by Tamara Sorenson Duncan & Johanne Paradis
When it comes to learning a second language, it is a common assumption that younger is better. However, this belief has not stood up to empirical investigations of bilingual development. For immigrant and refugee children, early introduction of English can undermine bilingualism by jeopardising their first language. Furthermore, older children tend to learn a second language more rapidly than their younger peers and not the reverse. As further evidence against this old adage, we will present data from 89 immigrant and refugee children who are at the onset of their schooling in Canada. These data revealed that foreign-born children, as well as older children, have advantages both in their first language (L1) and in English (i.e., achieved higher L1 scores and performed better on an English narrative task). As such, these findings further call into question the push to introduce English as early as possible for preschool-aged newcomer children. Earlier may not always result in the expected benefits for children’s English development and indeed may come at a great cost to children’s first language skills.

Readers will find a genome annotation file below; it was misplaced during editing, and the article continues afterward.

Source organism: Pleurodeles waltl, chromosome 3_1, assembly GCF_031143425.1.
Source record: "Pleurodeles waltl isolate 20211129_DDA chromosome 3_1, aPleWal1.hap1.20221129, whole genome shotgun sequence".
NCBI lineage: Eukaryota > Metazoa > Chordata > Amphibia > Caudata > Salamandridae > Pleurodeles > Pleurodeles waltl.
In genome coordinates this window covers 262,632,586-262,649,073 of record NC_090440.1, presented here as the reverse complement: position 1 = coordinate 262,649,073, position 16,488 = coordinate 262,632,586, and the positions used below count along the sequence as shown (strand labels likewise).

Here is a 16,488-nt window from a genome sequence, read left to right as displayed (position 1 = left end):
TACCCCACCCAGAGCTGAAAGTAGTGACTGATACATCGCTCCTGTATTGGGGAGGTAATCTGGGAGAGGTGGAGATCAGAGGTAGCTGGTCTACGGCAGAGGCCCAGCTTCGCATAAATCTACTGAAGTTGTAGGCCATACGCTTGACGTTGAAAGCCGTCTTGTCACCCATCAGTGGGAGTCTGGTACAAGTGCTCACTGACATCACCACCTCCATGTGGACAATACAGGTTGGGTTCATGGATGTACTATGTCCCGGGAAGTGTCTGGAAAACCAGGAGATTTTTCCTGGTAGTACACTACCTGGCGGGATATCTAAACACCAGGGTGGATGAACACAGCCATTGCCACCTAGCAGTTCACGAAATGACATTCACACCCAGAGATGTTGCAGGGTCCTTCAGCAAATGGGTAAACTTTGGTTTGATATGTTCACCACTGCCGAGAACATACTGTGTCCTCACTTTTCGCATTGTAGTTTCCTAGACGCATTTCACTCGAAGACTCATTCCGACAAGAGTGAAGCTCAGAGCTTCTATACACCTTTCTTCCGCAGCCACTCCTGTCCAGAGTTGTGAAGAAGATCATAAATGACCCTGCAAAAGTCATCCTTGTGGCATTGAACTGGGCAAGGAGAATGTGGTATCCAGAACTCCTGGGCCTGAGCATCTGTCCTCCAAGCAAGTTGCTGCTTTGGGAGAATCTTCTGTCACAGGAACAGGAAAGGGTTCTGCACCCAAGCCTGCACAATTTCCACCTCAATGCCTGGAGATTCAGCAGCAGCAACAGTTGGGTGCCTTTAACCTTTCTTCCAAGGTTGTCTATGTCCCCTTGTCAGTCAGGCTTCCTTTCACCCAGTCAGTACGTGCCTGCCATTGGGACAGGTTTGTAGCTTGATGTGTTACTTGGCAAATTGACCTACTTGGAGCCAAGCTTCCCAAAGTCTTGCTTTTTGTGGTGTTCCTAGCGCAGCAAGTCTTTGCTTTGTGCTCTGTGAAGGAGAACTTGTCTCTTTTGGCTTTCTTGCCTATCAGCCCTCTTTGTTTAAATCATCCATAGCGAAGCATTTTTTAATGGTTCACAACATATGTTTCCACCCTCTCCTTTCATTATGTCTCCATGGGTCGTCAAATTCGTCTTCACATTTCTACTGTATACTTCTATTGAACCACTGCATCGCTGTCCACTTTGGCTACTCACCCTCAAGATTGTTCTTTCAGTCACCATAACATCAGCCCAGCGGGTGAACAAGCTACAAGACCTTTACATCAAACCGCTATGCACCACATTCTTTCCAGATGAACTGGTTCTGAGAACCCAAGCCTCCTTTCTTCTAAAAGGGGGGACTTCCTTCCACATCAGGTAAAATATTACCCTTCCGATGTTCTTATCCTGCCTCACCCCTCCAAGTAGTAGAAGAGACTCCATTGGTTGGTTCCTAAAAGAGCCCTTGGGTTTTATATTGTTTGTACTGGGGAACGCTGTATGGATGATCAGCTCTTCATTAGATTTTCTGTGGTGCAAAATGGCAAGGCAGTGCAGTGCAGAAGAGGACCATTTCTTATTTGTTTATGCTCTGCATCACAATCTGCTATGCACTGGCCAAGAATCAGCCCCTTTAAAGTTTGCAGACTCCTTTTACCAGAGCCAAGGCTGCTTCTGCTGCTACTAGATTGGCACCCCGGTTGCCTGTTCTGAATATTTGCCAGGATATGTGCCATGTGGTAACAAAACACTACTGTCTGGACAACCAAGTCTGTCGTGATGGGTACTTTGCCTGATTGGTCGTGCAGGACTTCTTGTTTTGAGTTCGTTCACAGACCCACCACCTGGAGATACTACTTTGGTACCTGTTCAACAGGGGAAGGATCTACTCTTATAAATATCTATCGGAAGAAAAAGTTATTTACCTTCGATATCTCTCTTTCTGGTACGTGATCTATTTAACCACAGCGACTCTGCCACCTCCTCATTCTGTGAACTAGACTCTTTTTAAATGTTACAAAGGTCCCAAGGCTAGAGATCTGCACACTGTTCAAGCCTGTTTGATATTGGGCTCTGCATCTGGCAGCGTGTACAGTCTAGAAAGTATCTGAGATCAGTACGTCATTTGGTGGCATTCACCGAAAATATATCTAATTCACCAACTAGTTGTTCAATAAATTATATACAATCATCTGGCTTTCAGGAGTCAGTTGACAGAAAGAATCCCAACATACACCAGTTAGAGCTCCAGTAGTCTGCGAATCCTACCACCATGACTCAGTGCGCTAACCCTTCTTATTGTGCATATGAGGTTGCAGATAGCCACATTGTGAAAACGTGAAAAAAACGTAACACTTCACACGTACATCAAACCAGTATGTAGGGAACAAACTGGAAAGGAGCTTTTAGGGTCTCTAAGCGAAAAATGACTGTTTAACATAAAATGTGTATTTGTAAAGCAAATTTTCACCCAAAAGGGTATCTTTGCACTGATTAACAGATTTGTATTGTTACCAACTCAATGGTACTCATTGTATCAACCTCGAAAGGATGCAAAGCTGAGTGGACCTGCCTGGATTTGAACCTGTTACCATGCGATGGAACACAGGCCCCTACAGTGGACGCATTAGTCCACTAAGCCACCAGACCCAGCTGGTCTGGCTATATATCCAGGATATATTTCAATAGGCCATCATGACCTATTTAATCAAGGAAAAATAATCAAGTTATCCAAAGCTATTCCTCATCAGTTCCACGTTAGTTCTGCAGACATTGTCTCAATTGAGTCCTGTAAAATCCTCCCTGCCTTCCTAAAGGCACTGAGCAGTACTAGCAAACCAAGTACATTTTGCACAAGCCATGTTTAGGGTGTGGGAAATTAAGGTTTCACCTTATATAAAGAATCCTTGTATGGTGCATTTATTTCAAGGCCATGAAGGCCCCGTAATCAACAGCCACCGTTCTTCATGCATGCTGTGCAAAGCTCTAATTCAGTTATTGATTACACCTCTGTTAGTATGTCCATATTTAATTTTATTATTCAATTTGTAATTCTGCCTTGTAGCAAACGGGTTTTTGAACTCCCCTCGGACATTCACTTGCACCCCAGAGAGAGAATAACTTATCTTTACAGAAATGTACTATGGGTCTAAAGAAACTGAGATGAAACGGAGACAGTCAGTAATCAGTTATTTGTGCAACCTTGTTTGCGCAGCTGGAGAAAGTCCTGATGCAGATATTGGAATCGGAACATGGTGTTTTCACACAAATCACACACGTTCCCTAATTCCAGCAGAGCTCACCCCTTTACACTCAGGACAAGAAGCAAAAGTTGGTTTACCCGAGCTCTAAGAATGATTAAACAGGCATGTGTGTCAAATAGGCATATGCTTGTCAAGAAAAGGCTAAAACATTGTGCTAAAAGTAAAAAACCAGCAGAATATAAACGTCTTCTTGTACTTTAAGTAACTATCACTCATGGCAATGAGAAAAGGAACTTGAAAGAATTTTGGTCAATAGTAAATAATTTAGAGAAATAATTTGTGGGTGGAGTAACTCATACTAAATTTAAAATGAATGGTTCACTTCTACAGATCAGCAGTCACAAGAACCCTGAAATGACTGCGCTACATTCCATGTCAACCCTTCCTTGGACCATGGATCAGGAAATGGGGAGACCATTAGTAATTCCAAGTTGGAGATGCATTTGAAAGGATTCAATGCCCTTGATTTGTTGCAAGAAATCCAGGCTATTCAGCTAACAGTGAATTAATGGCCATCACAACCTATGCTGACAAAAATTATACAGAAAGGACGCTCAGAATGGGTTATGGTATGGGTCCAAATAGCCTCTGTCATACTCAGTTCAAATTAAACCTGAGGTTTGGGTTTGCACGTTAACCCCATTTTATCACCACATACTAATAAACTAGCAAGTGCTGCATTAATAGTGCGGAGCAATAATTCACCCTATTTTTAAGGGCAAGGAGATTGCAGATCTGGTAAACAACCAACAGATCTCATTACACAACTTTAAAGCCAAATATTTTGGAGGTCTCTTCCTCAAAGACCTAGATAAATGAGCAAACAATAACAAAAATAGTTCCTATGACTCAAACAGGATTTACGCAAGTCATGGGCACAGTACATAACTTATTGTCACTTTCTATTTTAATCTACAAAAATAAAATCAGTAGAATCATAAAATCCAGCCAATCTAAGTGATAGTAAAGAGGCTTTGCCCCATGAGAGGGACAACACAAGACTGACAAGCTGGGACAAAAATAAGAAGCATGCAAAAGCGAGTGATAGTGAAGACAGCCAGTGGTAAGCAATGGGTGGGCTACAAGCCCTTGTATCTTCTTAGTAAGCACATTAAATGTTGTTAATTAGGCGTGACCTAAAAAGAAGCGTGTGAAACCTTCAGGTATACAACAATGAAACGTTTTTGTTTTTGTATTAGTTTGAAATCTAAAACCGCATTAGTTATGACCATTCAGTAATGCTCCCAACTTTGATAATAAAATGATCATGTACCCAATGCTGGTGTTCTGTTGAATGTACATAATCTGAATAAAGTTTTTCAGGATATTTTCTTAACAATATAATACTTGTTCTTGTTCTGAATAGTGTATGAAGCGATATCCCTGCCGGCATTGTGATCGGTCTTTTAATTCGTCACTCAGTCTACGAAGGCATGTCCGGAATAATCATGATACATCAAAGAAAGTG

You can access the author’s recent presentation from the 1st Annual Conference on Child Language Acquisition Research in Alberta (CLARA) here